Because my work heavily involves technology, media, and the internet, I made a very careful Tech Transition Plan before moving off to Asia. I bought plenty of USA-to-Asia power adapters (which was really stupid — they are much cheaper in Asia), I bought plenty of extra batteries and SD cards (which was really stupid — they are much cheaper in Asia), and, as a final preparation, I treated myself and bought a really nice (for early 2012) smart phone (which was actually pretty smart — they are much more expensive in Asia).
But when I landed in South Korea my dreams were dashed almost immediately when the ever-brightly-smiling young lady at the SK mobile phone store told me that my Verizon phone simply could not work in Korea. I am well acquainted with people at phone stores telling me something won’t work so they can try to upsell, so I rushed home and did some Googling. Much to my dismay, I found post after post, forum after forum, and blog after blog that verified what she had told me: Verizon phones simply would not work abroad because they are CDMA, a standard used exclusively by Verizon and SprintPCS, and not GSM, which almost every other phone company in the world uses.
Heartbroken, I placed my shiny new Droid Razr on a shelf, where it gathered dust for more than a year, waiting for my vague plan of selling it the next time I took a trip to America to come to fruition.
Flash forward to two days ago, when Bokeum had her purse snatched by a motorbike thief. She was really upset that she lost her smart phone, and so was I. Because of taxes, new phones are extremely expensive in Vietnam, and I didn’t want to buy a cheap phone from a shady vendor because I know they are all stolen and I don’t want to support the scumbag motorbike thief industry.
My thoughts turned to the ol’ Motorola Droid Razr, which was still kicking around in my luggage. Out of desperation, I went back to the internet, and after a marathon of about 20 hours of mad tinkering, I finally sorted everything out.
First, the truth about Verizon using phones abroad:
1. MOST Verizon phones will not work on other networks.
2. SOME Verizon phones are “global enabled,” which means they will work on GSM networks abroad (though it takes some light hacking to make everything work properly).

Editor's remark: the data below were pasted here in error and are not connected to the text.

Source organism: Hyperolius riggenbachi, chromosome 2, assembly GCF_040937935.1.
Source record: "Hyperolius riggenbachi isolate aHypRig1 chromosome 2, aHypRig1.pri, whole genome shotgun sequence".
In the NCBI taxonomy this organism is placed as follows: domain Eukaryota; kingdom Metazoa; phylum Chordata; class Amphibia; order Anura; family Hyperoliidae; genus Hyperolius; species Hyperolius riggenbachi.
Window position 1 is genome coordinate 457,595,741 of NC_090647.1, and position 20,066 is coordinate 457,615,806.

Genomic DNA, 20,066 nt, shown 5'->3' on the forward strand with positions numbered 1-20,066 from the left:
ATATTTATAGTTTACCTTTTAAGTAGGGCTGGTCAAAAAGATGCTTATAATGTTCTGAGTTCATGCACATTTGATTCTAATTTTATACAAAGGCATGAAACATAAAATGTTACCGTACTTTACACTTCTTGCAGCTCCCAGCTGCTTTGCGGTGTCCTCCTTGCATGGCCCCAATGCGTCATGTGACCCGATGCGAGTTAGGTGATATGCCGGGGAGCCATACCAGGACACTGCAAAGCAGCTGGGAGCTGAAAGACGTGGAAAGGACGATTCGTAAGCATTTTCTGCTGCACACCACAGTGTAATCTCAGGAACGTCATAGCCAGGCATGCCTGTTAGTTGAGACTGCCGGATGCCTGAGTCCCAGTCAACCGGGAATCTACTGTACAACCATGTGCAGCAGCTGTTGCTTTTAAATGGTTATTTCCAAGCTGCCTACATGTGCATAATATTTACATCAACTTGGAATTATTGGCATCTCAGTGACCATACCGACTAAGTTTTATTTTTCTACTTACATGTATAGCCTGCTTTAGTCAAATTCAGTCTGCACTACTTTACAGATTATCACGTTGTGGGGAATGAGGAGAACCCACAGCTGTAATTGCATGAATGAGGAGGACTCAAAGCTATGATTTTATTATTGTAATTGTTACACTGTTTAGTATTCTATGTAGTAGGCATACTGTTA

3. NOT A SINGLE Verizon phone will work on a UNITED STATE GSM network like AT&T.
Basically, if your phone has a SIM Card, it can PROBABLY work in Europe or Asia or elsewhere around the world. The problem is, Verizon tends to disable or limit the use of the built-in GSM radio hardware. This is because American corporations are evil.
If you want to get the GSM satelites fully functioning, you will need to use a patch, but before you can use that patch, you will have to root your phone and install SafeStrap or a similar bootloader.
If you don’t understand a word I just said, you REALLY should do more research before you continue.
If you happen to have the exact same phone I have – the Verizon Droid Razr model# XT912 – you can follow these steps:
1. Back up EVERYTHING. There is a relatively high chance you will lose important information by following these steps unless you carefully save your photos or anything else you want to keep to a separate location.
2. Root your phone. Click this link for great info on rooting your Verizon Droid Razr. I had one stupid problem where my phone was not being recognized by USB. There are lots of different kinds of USB cables that LOOK identical from the outside. I was using a USB cable that wasn’t patched for my phone. Use the USB cable that came with your phone for best results, or find one that is wired properly for your phone.
BEFORE rebooting your phone and starting Cyanogen Mod for the first time:
A: Make sure you download and install the proper Cyanogen Gapps before rebooting your phone and starting Cyanogen Mod for the first time or you won’t have any of the Google Apps like Play Store or Gmail on your phone and getting them will be a super duper pain in the ass.
B: Install this patch to make GSM work on your Verizon phone. This is the key to making your Verizon work internationally.
4. Reboot your phone and Cyanogen Mod will be running. If all goes well, it should work fine. You may need to go to settings and Mobile Networks and make sure it’s set to “GSM Only.”
Don’t set it to “Global.” That’s a weird setting for Verizon data roaming abroad, which, funny story, lots of people come to Vietnam and use Verizon roaming and pay $300 or $400 for three or four days of roaming when they could have bought a Mobifone SIM card and a month of unlimited data for about $5 total.
Anyway, that should be that. You might have some problems or glitches, but if you are patient and careful you should be able to get this all working in about one frantic evening.